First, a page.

The North American View of Success

Cap Toss

A couple weeks ago, I was invited to attend my highschool commencement. It was on a Thursday evening, but since I’m originally from London, the mid-week ceremony posed no problem for me. It wasn’t yet midterm season, so that wasn’t in my way either.

I didn’t go.

My primary excuse whenever anyone asked me why I wasn’t going was that I had class. And that was true. And although the professor takes attendance every week, he is very accommodating, and would have been completely understanding if I wanted to miss that class. In fact, one of my friends in that course was allowed to miss class so he could go to our commencement.

Beuller GIF

My parents didn’t care whether I went or not. They said it was my decision, and that they would support whatever I decided. For them, commencement hadn’t been a big deal growing up in Australia. My friends continually tried to persuade me to go, but I kept refusing.

The North-American idea of success is very convoluted. People told me that I should be celebrating my achievement, and that since I’d made it all the way through highschool, I deserved to be recognized for that.

But why?

I graduated highschool, which, sure, is an achievement. I passed all my classes, made honor roll every year, and even ended up with a special award or two during my time. I don’t deny that I was successful.

I just don’t see the need to prance across a stage to announce it. Whether or not I go to commencement, I’ve still graduated. Whether or not my friends and family hear about me graduating is irrelevant to my achievement.

It’s a very North-American idea that to actually have achieved something, other people need to know about it. You have to tell people, and receive congratulations, and have a party. Most people attend their graduation, and if they don’t, it’s usually because they can’t get back to their hometown for whatever reason.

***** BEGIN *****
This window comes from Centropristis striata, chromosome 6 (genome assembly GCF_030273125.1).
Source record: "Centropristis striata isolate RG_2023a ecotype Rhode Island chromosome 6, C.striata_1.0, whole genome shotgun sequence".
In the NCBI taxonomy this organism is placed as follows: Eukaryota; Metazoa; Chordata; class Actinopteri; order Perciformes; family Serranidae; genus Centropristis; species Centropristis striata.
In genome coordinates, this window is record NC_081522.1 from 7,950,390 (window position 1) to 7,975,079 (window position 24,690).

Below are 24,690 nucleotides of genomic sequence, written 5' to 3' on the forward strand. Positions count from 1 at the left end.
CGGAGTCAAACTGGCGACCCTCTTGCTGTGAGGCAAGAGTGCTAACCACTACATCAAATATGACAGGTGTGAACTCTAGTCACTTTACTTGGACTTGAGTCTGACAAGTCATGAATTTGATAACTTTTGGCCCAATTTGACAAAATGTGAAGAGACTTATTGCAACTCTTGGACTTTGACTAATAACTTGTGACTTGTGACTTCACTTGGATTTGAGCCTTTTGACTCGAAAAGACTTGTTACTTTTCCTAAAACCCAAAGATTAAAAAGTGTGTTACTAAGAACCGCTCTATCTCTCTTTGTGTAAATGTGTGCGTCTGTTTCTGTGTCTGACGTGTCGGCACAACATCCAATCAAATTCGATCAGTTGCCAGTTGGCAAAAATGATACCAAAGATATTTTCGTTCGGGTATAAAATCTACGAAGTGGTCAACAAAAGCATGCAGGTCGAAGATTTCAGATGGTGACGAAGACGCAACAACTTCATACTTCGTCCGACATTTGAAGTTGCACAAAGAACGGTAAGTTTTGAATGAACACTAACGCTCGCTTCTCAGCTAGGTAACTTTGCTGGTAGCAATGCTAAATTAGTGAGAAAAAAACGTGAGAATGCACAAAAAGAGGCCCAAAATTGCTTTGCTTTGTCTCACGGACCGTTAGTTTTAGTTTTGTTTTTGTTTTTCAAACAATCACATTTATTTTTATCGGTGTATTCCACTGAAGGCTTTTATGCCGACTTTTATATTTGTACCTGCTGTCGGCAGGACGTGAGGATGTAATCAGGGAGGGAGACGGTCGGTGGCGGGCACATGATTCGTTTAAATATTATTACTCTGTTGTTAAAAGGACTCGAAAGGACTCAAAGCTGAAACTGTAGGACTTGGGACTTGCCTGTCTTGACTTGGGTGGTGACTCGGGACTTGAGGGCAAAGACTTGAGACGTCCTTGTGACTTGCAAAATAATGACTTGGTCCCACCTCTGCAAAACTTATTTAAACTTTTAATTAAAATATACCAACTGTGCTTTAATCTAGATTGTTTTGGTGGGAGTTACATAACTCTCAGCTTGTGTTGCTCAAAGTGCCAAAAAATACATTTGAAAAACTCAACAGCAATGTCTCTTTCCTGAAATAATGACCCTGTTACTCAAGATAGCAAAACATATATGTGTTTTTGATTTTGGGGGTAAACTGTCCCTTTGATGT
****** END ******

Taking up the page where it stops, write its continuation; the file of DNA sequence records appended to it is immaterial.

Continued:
My continued acceptance to Western proves that I’ve achieved something in my life, and while others may not recognize that as a success, I do. Everything I do demonstrates how far I’ve gotten in life, and what my potential is. I don’t need everyone around me to be aware of how awesome I am to still be awesome.

Claudia Awesome

Part of me wishes I had gone to commencement. One of my best friends graduated from the developmentally disabled program this year, a huge milestone for her. If nothing else, I wish I had gone to see that.

I also wish I could have met up with some of my old teachers, but that’s an egocentric wish, as I wanted to demonstrate to my teachers how I was taking what they’d taught me and applying it in new ways, and was rocking this whole university thing. But I can always meet up with them another time, and they have plenty of current students to keep them occupied.

I think this self-centred view of success comes from the very roots of our culture. Our culture has taught us to think of ourselves first, and that we must be the best at everything. Part of this is letting everyone know that you’re the best.

I love going to Western. It’s fantastic. It’s all the acknowledgement and congratulations I need for my continued success.


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